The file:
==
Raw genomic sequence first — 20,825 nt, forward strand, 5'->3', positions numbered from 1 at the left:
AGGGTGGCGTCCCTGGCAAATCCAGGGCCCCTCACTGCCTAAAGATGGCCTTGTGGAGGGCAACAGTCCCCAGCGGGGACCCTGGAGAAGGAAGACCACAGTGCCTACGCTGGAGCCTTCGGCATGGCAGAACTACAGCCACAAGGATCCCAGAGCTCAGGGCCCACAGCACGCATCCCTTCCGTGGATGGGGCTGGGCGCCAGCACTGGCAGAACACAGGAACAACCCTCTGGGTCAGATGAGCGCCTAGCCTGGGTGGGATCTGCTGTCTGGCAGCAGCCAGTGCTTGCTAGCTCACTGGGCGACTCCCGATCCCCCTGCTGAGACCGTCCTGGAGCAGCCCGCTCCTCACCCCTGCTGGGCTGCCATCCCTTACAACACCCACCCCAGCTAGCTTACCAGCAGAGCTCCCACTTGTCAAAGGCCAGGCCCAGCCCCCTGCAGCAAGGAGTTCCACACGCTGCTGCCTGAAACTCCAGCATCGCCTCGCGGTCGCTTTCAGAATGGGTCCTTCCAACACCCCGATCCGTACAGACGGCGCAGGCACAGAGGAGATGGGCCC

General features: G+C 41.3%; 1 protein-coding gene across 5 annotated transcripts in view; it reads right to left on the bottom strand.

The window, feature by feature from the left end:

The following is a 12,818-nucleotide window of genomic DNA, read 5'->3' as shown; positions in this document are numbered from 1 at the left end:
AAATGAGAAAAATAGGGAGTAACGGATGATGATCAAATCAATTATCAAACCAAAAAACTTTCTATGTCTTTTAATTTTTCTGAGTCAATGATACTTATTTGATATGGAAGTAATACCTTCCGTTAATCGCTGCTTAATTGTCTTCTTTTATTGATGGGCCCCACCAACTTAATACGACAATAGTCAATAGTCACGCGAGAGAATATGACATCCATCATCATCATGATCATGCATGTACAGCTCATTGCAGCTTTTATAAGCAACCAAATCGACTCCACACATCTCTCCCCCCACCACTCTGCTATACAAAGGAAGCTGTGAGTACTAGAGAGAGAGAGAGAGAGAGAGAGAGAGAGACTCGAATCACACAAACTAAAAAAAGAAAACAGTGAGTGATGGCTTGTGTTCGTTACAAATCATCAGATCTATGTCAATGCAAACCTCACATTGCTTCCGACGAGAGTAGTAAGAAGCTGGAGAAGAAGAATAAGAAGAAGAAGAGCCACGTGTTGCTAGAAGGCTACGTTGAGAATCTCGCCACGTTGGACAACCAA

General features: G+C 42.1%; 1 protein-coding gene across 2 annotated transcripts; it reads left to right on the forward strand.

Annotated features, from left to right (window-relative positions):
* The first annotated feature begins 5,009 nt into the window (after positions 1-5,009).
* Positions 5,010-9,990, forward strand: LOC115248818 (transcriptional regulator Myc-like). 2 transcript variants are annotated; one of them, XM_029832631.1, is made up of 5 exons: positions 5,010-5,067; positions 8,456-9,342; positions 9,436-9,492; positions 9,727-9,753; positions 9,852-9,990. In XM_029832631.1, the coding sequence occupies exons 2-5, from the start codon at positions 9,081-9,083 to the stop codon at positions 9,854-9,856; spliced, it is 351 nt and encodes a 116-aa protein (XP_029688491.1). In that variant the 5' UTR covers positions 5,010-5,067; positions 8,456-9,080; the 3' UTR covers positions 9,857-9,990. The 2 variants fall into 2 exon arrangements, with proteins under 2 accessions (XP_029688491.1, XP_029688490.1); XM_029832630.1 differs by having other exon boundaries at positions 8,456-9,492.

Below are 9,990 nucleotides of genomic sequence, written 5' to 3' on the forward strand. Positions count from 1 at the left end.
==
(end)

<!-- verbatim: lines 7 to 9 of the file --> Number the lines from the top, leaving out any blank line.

General features: G+C 42.1%; 1 protein-coding gene across 2 annotated transcripts; it reads left to right on the forward strand.

Annotated features, from left to right (window-relative positions):
* The first annotated feature begins 5,009 nt into the window (after positions 1-5,009).